“Presumptive Democratic presidential nominee Joe Biden recently released a similar proposal calling on the Fed to “aggressively enhance” its monitoring and targeting of “persistent racial gaps in jobs, wages, and wealth.” This latest bill in Congress goes a step further by explicitly requiring the Fed to work to close the gaps."

“The legislation was written by Sen. Elizabeth Warren (D-Mass.) on the Senate Banking Committee, Sen. Kirsten Gillibrand (D-N.Y.) and Rep. Maxine Waters (D-Calif.), chairwoman of the House Financial Services Committee.”

(Correspondent’s commentary) The Fed’s “dual mandate” of price stability and full employment is already controversial enough, the two policy objectives often deemed in conflict with one another especially when combined with the central bank’s unwritten third mandate of “financial stability” which it failed to achieve in the 1970’s inflation era, the 1990’s S&L crisis, and the 2008 financial crisis.

But whatever sliver of a chance the Fed has of meeting its conflicting mandates would be thoroughly shattered if forced to adopt “racial economic and credit equality” as its third official and fourth unofficial objective.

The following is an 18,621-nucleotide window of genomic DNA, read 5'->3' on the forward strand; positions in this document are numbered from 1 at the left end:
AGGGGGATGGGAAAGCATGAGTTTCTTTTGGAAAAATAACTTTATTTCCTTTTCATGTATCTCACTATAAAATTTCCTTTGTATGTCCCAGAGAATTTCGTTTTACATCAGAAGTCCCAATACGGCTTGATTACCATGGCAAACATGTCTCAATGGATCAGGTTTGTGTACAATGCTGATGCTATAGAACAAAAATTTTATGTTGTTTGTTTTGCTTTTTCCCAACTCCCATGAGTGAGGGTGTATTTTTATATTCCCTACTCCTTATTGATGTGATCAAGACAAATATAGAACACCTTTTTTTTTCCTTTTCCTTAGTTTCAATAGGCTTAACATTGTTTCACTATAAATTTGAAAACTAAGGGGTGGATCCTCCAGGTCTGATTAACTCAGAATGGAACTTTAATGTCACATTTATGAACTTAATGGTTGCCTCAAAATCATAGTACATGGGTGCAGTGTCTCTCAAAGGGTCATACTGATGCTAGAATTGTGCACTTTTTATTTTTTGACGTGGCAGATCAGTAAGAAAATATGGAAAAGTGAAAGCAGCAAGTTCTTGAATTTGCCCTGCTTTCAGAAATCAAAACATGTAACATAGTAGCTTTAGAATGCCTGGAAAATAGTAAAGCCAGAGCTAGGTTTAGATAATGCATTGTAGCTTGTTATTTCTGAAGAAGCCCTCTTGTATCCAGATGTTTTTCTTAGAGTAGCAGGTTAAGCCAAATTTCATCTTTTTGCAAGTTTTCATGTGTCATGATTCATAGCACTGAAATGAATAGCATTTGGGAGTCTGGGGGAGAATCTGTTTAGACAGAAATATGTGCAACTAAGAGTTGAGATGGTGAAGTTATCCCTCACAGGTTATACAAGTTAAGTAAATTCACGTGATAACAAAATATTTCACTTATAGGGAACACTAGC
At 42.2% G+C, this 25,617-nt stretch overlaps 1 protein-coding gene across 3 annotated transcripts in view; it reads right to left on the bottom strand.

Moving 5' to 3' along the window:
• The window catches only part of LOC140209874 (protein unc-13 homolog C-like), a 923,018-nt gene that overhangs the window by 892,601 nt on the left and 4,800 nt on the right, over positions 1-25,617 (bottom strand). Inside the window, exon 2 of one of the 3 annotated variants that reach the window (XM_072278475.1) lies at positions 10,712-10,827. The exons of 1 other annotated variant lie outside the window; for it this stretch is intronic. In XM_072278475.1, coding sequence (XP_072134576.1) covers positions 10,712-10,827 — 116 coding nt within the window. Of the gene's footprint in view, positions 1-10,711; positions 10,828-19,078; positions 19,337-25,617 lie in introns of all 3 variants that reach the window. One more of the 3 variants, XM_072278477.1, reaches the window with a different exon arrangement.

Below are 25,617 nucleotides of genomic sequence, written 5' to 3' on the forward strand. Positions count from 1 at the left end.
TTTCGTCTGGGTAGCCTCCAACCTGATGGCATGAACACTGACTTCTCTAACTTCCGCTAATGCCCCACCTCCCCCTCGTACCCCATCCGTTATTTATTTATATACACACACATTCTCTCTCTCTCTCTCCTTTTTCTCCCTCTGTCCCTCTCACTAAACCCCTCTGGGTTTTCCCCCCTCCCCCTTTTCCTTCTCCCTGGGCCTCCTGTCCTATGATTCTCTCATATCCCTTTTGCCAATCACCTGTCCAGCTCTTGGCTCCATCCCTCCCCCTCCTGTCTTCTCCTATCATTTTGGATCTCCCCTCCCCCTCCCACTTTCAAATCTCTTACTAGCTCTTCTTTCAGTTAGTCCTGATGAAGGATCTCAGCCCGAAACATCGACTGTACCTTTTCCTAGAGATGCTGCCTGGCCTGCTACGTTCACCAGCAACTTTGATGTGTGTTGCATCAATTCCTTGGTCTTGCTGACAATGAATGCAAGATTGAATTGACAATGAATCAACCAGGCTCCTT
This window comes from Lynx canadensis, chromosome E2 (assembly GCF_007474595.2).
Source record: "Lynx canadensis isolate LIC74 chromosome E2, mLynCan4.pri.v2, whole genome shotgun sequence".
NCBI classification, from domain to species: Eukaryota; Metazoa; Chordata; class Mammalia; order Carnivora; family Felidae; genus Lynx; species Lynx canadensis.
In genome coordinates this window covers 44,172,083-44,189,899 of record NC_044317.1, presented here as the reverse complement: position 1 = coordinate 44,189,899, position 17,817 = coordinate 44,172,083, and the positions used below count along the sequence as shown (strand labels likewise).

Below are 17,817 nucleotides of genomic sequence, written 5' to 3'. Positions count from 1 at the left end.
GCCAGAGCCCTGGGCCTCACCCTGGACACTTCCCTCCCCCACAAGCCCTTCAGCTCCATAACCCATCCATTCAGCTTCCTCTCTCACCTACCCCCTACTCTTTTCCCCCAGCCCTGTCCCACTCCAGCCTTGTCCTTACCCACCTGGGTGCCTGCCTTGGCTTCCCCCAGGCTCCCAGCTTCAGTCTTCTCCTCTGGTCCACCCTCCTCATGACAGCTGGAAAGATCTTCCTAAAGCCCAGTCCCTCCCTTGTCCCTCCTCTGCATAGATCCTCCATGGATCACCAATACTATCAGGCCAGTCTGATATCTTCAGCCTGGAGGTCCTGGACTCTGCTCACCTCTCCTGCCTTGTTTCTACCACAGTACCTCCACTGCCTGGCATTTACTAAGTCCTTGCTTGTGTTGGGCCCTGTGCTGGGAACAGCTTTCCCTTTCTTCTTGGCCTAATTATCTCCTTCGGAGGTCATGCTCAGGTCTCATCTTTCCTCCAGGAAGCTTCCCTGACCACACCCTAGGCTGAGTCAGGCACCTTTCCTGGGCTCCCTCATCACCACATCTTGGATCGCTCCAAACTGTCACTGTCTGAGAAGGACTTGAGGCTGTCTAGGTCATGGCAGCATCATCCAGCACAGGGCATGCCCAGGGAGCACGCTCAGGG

A proposal requiring the Fed to make race-based monetary and regulatory policy decisions would have been considered unthinkable even just ten years ago, a brazen attempt to stamp social engineering upon about the most color-blind institution left implementing government economic policy. But in 2020, the idea has crept its way into the mainstream of an increasingly radicalized and left-leaning Democratic Party, achieving Congressional bill status this week.

CO readers know the Economics Correspondent is no fan of the Fed, but this proposed legislation would make an already bad institution worse… much worse. 

If passed, the Correspondent believes the practical application of the law would produce Congressional oversight Democrats (think Maxine Waters) constantly pressuring the Fed for lower interest rates for longer periods of time, and demanding the Fed use its regulatory powers to force banks to lend more to uncreditworthy minority borrowers.

In case that two-pronged strategy doesn’t sound familiar, it’s precisely the formula that inflated the mid-2000’s housing bubble and precipitated the 2008 financial crisis and Great Recession which, ironically enough, resulted in widespread foreclosures and layoffs for minorities and ultimately further widened the racial wealth gap.

Read details in the Washington Post at: